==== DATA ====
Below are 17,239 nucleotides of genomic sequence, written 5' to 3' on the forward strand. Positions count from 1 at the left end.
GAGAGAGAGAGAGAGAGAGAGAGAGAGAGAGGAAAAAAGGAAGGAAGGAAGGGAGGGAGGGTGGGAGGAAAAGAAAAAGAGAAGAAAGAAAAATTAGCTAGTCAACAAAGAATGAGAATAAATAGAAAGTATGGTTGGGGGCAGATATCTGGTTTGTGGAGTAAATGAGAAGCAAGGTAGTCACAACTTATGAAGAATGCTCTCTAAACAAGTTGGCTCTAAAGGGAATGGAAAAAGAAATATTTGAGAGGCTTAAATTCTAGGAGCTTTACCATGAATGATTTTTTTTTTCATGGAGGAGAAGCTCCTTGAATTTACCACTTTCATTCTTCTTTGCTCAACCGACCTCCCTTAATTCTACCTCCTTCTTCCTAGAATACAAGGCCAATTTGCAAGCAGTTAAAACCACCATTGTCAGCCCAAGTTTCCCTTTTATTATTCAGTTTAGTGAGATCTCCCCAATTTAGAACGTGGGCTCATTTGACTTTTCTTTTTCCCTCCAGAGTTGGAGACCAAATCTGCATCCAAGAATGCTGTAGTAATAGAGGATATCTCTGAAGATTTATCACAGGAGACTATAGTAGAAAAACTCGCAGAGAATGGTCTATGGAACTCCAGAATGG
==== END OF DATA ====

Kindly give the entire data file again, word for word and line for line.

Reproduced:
Below are 17,239 nucleotides of genomic sequence, written 5' to 3' on the forward strand. Positions count from 1 at the left end.
GAGAGAGAGAGAGAGAGAGAGAGAGAGAGAGGAAAAAAGGAAGGAAGGAAGGGAGGGAGGGTGGGAGGAAAAGAAAAAGAGAAGAAAGAAAAATTAGCTAGTCAACAAAGAATGAGAATAAATAGAAAGTATGGTTGGGGGCAGATATCTGGTTTGTGGAGTAAATGAGAAGCAAGGTAGTCACAACTTATGAAGAATGCTCTCTAAACAAGTTGGCTCTAAAGGGAATGGAAAAAGAAATATTTGAGAGGCTTAAATTCTAGGAGCTTTACCATGAATGATTTTTTTTTTCATGGAGGAGAAGCTCCTTGAATTTACCACTTTCATTCTTCTTTGCTCAACCGACCTCCCTTAATTCTACCTCCTTCTTCCTAGAATACAAGGCCAATTTGCAAGCAGTTAAAACCACCATTGTCAGCCCAAGTTTCCCTTTTATTATTCAGTTTAGTGAGATCTCCCCAATTTAGAACGTGGGCTCATTTGACTTTTCTTTTTCCCTCCAGAGTTGGAGACCAAATCTGCATCCAAGAATGCTGTAGTAATAGAGGATATCTCTGAAGATTTATCACAGGAGACTATAGTAGAAAAACTCGCAGAGAATGGTCTATGGAACTCCAGAATGG